“It’s a good mix. I think a fusion between Guatemalan culture and Spanish European culture makes a very unique combination,” said Patrick.
The nightlife in Antigua is very active.
Most places close at 1 a.m., but before that, you can freely walk around the streets from place to place and meet interesting people doing the same thing.
Overall, it’s a very safe town, although you do get to see some drunken people on the streets.
Most of the bars and restaurants in Antigua are bilingual and some places sell international calls or provide computers with internet access for those who don’t like to feel completely isolated.
The town of Antigua is one of the most interesting places to visit in Central America. The diversity of people and places creates a friendly atmosphere that mixes with the spirituality of the region.
Indeed, it’s a place that serves all kinds of travelers.
It doesn’t matter if you want to visit a museum, art gallery, party all night or just drink coffee looking at a volcano or at the amalgam of diverse cultures and people transiting the streets.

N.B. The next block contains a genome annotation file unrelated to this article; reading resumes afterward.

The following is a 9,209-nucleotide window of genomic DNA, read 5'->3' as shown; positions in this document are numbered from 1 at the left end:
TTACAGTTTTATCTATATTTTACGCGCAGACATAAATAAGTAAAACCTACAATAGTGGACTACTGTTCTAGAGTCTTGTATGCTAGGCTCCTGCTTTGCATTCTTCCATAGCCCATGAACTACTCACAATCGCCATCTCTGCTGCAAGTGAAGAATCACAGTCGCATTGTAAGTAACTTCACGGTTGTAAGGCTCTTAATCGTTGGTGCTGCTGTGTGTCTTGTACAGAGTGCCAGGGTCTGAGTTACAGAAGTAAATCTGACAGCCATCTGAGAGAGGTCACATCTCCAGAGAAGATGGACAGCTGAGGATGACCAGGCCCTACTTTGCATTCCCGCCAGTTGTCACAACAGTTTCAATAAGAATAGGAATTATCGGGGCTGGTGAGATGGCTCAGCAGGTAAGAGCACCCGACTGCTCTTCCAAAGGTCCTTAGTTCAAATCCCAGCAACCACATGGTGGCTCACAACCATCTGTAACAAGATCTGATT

Antigua, Guatemala will transport you to a world that’s different from anything you have ever known.

Oscar Ramirez is a Reporter from El Salvador for Youth Journalism International.

The market of Antigua. (Oscar Ramirez/YJI)


‘Mototaxis’ that drive people around town. (Oscar Ramirez/YJI)


One of the many streets of Antigua Guatemala. (Oscar Ramirez/YJI)


Native Mayan women seating by a fountain on one of the parks. (Oscar Ramirez/YJI)


William Franx and Elise Mussche from Belgium. (Oscar Ramirez/YJI)


A market in Antigua. (Oscar Ramirez/YJI)


Robert Harding and Claire Patrick , missionaries from Virginia. (Oscar Ramirez/YJI)


The Ayuntamientol (City Hall) located on the northernside of the Parque Central. (Oscar Ramirez/YJI)



La Merced, Antigua Guatemala (Oscar Ramirez/YJI)


Catedral de San Jose located in the main square. (Oscar Ramirez/YJI)


Leave a Comment